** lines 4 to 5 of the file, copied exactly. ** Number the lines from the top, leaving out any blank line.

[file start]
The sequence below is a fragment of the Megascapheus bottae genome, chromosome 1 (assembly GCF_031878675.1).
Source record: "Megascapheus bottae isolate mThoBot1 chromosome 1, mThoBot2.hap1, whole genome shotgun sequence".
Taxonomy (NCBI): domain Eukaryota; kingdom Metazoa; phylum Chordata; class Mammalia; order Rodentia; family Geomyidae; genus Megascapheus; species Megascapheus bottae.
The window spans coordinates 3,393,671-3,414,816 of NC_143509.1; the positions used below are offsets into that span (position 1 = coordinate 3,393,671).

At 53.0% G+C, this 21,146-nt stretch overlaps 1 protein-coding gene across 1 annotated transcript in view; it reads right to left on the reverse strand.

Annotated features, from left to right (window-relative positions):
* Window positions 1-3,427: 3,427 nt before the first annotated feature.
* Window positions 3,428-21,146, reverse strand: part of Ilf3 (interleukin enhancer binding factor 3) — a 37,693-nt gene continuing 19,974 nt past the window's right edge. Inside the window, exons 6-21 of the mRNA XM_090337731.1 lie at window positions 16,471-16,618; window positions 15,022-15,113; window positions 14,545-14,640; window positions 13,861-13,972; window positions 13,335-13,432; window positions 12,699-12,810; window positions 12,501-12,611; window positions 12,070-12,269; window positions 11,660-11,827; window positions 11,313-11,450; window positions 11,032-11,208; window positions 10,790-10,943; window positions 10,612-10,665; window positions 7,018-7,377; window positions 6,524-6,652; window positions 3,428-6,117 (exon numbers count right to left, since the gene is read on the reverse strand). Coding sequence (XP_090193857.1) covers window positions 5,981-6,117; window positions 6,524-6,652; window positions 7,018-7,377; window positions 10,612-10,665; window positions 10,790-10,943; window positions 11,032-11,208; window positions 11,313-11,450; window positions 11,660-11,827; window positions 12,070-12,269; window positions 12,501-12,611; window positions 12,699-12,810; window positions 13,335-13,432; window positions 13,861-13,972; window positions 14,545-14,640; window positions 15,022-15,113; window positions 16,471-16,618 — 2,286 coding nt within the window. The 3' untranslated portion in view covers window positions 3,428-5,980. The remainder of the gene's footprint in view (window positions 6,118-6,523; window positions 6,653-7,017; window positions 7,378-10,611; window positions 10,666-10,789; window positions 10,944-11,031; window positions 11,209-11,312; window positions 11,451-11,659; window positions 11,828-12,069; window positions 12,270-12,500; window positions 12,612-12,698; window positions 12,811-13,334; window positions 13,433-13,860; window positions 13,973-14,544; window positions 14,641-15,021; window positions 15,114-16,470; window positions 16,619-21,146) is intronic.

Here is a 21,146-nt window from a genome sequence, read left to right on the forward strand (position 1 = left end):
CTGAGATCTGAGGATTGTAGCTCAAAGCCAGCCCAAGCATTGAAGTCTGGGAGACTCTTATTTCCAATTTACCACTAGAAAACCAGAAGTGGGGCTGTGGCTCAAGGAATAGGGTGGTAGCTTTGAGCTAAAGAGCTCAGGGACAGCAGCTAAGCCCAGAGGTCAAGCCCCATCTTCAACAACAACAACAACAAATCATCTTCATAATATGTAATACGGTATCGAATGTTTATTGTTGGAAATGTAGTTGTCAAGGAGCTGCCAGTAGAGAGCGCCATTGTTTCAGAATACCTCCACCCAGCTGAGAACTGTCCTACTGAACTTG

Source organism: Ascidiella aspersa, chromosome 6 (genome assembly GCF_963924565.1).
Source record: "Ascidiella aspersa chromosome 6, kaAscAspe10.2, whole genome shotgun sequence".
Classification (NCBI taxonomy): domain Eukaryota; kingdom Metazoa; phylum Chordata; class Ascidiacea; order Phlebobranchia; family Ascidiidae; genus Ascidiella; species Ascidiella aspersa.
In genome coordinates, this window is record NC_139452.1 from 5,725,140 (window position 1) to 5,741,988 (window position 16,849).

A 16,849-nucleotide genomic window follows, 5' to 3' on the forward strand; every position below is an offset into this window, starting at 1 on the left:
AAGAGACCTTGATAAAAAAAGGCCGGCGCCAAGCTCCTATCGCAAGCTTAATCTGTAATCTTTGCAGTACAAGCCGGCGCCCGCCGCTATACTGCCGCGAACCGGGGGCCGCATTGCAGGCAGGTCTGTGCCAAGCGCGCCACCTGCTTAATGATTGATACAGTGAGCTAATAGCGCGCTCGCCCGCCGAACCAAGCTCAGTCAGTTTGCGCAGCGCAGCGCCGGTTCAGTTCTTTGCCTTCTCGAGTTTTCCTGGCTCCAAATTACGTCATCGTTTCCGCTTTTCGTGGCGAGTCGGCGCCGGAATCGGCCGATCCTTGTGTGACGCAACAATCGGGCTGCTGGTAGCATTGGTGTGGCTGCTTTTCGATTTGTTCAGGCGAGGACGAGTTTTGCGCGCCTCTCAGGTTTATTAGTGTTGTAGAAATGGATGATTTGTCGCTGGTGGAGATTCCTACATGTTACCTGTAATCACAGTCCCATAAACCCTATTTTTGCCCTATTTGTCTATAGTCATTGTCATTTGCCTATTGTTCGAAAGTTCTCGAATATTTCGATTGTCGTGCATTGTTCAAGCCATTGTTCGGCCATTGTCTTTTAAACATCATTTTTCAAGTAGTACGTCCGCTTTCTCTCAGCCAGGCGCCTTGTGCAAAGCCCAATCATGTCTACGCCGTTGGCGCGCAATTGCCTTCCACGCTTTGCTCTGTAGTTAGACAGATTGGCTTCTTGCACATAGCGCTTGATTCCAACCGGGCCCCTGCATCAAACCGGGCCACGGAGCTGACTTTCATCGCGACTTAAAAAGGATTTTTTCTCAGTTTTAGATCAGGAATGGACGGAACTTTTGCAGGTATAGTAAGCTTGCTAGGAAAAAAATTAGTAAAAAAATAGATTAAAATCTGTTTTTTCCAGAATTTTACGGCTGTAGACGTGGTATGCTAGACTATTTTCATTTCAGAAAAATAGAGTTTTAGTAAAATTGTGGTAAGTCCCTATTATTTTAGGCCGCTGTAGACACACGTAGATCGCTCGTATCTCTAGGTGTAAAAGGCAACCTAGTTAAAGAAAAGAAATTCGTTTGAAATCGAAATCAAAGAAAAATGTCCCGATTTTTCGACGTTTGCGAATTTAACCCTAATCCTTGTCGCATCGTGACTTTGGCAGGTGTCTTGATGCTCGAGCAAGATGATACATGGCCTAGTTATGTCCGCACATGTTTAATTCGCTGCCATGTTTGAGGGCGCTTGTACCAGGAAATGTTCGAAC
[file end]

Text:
The window spans coordinates 3,393,671-3,414,816 of NC_143509.1; the positions used below are offsets into that span (position 1 = coordinate 3,393,671).

At 53.0% G+C, this 21,146-nt stretch overlaps 1 protein-coding gene across 1 annotated transcript in view; it reads right to left on the reverse strand.